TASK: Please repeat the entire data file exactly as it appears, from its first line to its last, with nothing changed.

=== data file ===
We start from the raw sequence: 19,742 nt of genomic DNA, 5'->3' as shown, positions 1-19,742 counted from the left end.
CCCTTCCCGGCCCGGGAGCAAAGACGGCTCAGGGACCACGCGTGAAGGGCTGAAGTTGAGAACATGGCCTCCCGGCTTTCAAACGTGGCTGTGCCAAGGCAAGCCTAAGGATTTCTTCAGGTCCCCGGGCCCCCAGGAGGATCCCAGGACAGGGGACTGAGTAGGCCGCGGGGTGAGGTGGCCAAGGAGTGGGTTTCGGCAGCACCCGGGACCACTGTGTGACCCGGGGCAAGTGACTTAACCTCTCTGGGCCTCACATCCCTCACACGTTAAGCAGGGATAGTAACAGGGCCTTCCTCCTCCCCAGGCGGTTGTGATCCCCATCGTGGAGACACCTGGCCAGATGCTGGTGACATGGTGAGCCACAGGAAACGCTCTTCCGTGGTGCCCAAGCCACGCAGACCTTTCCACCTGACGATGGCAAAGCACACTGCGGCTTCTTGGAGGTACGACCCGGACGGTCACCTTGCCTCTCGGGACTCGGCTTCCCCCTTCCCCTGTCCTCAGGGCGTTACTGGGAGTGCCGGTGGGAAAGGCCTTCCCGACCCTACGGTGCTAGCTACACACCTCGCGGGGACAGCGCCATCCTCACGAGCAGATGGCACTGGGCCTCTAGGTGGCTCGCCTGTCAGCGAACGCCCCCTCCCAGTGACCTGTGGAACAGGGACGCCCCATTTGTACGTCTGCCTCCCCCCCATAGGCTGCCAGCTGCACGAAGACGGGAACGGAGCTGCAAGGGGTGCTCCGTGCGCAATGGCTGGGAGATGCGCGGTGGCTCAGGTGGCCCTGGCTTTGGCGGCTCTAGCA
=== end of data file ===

We start from the raw sequence: 19,742 nt of genomic DNA, 5'->3' as shown, positions 1-19,742 counted from the left end.
CCCTTCCCGGCCCGGGAGCAAAGACGGCTCAGGGACCACGCGTGAAGGGCTGAAGTTGAGAACATGGCCTCCCGGCTTTCAAACGTGGCTGTGCCAAGGCAAGCCTAAGGATTTCTTCAGGTCCCCGGGCCCCCAGGAGGATCCCAGGACAGGGGACTGAGTAGGCCGCGGGGTGAGGTGGCCAAGGAGTGGGTTTCGGCAGCACCCGGGACCACTGTGTGACCCGGGGCAAGTGACTTAACCTCTCTGGGCCTCACATCCCTCACACGTTAAGCAGGGATAGTAACAGGGCCTTCCTCCTCCCCAGGCGGTTGTGATCCCCATCGTGGAGACACCTGGCCAGATGCTGGTGACATGGTGAGCCACAGGAAACGCTCTTCCGTGGTGCCCAAGCCACGCAGACCTTTCCACCTGACGATGGCAAAGCACACTGCGGCTTCTTGGAGGTACGACCCGGACGGTCACCTTGCCTCTCGGGACTCGGCTTCCCCCTTCCCCTGTCCTCAGGGCGTTACTGGGAGTGCCGGTGGGAAAGGCCTTCCCGACCCTACGGTGCTAGCTACACACCTCGCGGGGACAGCGCCATCCTCACGAGCAGATGGCACTGGGCCTCTAGGTGGCTCGCCTGTCAGCGAACGCCCCCTCCCAGTGACCTGTGGAACAGGGACGCCCCATTTGTACGTCTGCCTCCCCCCCATAGGCTGCCAGCTGCACGAAGACGGGAACGGAGCTGCAAGGGGTGCTCCGTGCGCAATGGCTGGGAGATGCGCGGTGGCTCAGGTGGCCCTGGCTTTGGCGGCTCTAGCA